Combs Valley Camp Site, Eccles Pike, Chinley Churn, Mount Famine, South Head, Brown Knoll, Kinder Low. 13.5 miles.
I’m on Kinder, back from the edge sheltered from the wind by large hags and on ground that hopefully won’t saturate if there’s heavy rain tonight. Currently it’s pretty still but anything can happen up here. My altimeter app says I’m at 566 meters.
Today began with a trudge out of Combs up Eccles Pike. It’s a relatively small hill but forms an almost perfect triangular lump on the horizon. I took the zoomed-in portrait of Manchester and looked at the other hills I would be ascending today.
Though a shorter walk in miles and with less overall ascent and descent this was going to feel pretty strenuous. There weren’t many sections which felt like a pleasant strolling out of the miles – it seemed to be all trudging up or tottering down steep angles.
At the base of the ascent to Chinley Churn the A6 divides a footpath seemingly never used judging by the growth around the sign.
The dark overgrown path brought me out at the back of an industrial estate before sending me over a stream and under a railway bridge into Brierley Green. From there it was up an interminable series of steep fields to the base of Chinley Churn. One of the fields smelled breathtakingly foul. It was churned up with hoofprints and so I blamed the horses, but I was shocked they’d produced something so impressive. At the top of the series of fields – after the path suddenly gentrified as it passed through a well tended and monied-looking garden – I found a couple having a breather. They said they needed to find a way down, but wanted to avoid the field below as the farmer had filled it with slurry. Ah.
Chinley Churn is really huge. It’s got quarries, gritstone edges – various areas of rocky, lumpy interest. And lots of fields which are saddled over its walled-off summit.You have to scale a drystone wall or two to get to it, but its views over Manchester are splendid.
It had taken a lot out of me getting up there and the scale of the scaling yet to be done before pitching up today was starting to get me worried. I could take this adventure at my own pace, but with the stashes waiting at certain points on the route, things could start getting tricky nutrition and water-wise if I don’t get where I planned to each day. This has meant a little anxiousness on both days so far about whether I’d really make the distance or if I’d have to pitch up short of my target. It’s unfortunate to have deadlines on this… there is quite a jolt of euphoria though when I do realise I’m going to make it, but at the top of Chinley Churn I still had a lot of climbing to do and really wasn’t certain I’d get here.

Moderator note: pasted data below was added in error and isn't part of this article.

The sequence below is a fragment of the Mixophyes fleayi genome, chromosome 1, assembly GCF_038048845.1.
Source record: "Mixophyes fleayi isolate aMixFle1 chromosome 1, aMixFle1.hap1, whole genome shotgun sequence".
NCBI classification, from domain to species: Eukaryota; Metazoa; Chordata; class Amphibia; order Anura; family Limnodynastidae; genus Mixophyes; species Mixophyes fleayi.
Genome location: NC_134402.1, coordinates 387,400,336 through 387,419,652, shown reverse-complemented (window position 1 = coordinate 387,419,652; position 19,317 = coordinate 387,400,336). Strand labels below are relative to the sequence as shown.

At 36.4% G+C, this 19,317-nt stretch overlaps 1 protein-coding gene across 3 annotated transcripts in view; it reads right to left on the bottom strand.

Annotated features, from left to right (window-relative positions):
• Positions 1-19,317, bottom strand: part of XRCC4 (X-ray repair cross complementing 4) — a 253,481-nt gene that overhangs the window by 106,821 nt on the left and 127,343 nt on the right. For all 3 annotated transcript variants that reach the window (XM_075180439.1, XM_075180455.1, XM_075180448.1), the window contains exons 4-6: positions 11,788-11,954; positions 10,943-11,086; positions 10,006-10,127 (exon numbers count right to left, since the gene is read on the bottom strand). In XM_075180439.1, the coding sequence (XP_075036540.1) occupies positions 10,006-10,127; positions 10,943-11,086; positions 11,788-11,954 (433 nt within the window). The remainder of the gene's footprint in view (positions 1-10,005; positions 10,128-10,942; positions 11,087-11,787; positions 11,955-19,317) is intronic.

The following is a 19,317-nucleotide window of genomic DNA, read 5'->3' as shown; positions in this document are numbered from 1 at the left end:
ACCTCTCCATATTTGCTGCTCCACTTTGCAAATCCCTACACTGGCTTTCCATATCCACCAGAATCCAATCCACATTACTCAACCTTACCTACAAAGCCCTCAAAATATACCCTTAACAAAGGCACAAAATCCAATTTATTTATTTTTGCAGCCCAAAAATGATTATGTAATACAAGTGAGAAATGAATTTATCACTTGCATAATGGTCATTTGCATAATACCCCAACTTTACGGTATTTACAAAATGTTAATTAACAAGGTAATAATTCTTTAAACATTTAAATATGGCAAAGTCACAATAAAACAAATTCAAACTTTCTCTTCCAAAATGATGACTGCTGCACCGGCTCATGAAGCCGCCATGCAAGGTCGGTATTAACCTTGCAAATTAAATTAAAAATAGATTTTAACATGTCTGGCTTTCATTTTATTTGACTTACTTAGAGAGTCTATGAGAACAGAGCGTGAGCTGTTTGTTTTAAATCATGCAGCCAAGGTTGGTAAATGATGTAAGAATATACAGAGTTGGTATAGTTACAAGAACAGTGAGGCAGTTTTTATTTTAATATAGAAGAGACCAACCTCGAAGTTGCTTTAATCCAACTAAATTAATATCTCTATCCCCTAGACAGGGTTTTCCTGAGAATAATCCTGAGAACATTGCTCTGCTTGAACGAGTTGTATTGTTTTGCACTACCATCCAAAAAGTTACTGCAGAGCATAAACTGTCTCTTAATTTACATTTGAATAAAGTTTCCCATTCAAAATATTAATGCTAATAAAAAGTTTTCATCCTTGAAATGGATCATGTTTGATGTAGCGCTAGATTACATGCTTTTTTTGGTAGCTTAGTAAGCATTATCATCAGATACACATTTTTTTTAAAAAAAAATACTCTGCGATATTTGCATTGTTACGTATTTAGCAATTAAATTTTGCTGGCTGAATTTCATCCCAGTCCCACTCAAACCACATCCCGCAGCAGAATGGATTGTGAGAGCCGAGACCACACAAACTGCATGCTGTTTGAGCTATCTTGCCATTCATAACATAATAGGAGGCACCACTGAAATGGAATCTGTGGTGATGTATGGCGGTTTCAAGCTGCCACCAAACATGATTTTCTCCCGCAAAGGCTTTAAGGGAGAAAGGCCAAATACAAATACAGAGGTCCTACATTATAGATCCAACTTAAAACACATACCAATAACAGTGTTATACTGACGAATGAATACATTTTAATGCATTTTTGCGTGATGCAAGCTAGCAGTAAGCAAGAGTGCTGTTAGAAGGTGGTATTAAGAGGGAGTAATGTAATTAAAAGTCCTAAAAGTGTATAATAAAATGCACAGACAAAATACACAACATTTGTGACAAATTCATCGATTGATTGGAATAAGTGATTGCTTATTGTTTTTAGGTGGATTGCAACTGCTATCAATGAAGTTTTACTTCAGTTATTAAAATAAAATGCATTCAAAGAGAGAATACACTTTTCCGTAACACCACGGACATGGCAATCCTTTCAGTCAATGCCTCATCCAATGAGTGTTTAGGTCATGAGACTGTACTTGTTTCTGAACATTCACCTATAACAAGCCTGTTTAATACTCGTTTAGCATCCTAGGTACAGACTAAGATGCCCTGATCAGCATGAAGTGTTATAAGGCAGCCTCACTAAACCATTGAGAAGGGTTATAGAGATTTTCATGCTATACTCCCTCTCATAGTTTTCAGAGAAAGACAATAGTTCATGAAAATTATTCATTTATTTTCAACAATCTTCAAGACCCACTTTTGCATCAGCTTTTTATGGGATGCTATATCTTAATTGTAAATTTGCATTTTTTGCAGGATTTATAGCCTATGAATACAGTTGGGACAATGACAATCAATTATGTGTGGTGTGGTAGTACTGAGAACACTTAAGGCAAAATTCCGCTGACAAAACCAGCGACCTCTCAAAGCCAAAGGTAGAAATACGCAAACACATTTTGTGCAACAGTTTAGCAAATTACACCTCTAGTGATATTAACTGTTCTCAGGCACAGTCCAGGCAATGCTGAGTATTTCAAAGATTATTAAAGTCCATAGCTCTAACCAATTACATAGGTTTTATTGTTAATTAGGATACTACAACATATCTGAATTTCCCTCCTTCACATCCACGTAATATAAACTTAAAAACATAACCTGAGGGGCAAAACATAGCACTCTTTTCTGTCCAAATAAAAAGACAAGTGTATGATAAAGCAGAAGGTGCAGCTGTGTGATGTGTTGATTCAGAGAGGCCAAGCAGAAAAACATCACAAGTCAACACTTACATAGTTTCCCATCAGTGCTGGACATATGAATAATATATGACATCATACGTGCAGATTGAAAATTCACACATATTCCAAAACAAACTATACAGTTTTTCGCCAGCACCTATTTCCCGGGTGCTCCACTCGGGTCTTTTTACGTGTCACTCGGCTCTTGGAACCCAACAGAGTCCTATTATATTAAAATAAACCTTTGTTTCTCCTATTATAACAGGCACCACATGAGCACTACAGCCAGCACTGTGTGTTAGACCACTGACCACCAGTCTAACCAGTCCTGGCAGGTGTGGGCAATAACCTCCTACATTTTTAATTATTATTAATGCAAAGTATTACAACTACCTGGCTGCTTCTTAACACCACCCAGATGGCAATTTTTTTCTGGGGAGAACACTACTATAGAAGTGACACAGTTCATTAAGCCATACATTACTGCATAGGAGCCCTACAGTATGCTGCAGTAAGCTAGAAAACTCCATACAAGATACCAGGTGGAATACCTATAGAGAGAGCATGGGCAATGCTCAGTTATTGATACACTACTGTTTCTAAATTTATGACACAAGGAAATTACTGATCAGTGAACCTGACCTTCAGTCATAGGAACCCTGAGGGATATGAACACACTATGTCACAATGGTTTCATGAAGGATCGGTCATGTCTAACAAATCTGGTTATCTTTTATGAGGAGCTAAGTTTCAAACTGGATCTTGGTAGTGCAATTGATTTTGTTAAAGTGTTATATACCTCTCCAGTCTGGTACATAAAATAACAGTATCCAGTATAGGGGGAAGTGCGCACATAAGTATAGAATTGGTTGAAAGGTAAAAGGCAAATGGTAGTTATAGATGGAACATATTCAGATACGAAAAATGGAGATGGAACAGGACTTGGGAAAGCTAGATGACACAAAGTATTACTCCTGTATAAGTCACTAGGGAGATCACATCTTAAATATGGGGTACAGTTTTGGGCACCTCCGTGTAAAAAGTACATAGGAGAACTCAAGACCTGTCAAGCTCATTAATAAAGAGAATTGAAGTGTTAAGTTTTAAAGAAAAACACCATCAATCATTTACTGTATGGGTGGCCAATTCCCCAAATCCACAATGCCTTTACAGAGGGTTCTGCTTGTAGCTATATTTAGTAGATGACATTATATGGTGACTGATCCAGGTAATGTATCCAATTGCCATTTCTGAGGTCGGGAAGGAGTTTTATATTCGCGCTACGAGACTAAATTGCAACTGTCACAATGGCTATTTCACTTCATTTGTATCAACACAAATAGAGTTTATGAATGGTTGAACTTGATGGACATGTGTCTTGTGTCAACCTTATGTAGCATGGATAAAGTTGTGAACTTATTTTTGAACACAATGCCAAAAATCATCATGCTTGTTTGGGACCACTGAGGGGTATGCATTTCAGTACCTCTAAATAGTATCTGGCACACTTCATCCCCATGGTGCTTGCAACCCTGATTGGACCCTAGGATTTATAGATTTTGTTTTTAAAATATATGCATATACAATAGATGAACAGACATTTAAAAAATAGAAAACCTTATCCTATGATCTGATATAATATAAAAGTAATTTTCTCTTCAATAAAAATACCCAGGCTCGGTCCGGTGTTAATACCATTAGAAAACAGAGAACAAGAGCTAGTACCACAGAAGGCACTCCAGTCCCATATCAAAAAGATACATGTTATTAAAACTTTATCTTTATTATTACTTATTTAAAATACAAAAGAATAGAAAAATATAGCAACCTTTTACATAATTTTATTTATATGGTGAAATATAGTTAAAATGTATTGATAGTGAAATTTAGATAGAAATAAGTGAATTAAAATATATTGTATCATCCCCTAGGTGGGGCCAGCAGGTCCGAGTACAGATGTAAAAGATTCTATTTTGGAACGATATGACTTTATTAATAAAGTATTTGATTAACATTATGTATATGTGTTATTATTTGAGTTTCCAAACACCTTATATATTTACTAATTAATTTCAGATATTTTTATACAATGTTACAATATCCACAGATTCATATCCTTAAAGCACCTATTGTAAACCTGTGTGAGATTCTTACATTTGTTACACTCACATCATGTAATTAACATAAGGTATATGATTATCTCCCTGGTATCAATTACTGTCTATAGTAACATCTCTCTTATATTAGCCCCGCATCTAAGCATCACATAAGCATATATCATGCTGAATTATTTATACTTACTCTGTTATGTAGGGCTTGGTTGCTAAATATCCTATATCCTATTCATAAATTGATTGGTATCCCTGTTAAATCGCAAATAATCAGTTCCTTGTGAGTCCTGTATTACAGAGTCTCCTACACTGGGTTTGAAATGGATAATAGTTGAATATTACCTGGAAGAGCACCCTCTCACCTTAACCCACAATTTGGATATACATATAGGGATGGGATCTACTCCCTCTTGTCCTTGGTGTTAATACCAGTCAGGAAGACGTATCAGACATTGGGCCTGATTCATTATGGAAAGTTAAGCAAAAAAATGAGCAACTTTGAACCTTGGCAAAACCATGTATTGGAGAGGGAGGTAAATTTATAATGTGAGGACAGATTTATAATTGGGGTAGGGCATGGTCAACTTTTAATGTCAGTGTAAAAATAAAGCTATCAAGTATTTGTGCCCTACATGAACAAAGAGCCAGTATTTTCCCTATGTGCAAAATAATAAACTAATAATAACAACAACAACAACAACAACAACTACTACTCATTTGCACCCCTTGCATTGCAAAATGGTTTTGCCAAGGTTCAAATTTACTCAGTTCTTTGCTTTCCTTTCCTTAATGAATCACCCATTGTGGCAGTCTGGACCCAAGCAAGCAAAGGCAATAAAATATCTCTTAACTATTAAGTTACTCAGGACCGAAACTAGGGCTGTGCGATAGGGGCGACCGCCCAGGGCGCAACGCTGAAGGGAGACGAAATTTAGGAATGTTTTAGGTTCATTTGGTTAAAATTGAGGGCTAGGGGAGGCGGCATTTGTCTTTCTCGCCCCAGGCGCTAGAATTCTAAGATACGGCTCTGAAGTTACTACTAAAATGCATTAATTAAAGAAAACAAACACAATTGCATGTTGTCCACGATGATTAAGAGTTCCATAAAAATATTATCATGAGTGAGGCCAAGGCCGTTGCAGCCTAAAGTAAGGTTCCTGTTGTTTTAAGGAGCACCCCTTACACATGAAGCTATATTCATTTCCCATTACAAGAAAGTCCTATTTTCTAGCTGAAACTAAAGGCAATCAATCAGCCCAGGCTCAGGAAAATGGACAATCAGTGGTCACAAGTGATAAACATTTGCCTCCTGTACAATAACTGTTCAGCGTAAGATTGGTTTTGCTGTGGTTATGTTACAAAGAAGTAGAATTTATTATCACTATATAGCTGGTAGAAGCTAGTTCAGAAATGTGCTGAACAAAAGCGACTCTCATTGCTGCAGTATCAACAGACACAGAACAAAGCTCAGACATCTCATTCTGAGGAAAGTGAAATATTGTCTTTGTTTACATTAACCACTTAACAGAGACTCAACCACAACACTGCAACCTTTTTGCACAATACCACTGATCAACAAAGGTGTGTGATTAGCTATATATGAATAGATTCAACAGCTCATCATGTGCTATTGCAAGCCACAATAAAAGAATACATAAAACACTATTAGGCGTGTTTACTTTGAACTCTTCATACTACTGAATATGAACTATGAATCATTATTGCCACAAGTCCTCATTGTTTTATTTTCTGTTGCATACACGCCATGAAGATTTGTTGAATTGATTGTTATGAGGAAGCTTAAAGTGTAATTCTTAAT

It was heartening to discover my stash uneaten in the roadside thicket we’d left it in last Wednesday. The extra weight of it though felt like a bit of a self-kicking at this point, with so much more climbing to do. But I made it up Mount Famine and South Head – confirmed that South Head is indeed visible from home – and then got through the long slow trudge up to Brown Knoll. This is the last visible lump from Lamport Court before another block of flats hides everything from there to Bleaklow. I’m in the shadow of Silkin Court now until I break out into Lamport light again after a few miles tomorrow.
As I got to Kinder there were mountain rescue teams hovering in a helicopter over edge and waiting in jeeps on a path below Edale Rocks. Later, as I got closer to Kinder Low, someone’s rucksack was weighed down with a rock leaning on a cairn. I hope they’re okay.
My mind and my legs were starting to sputter to a halt as I got close to Kinder Downfall – I realised I needed to pitch up at any suitable spot while I could still think straight. I dragged my legs up away from the edge onto the periphery of Kinder’s hag and grough interior and found a relatively windless spot. It took a couple of goes and a bit of adjustment to avoid squelchy ground but I think it’s going to be okay here.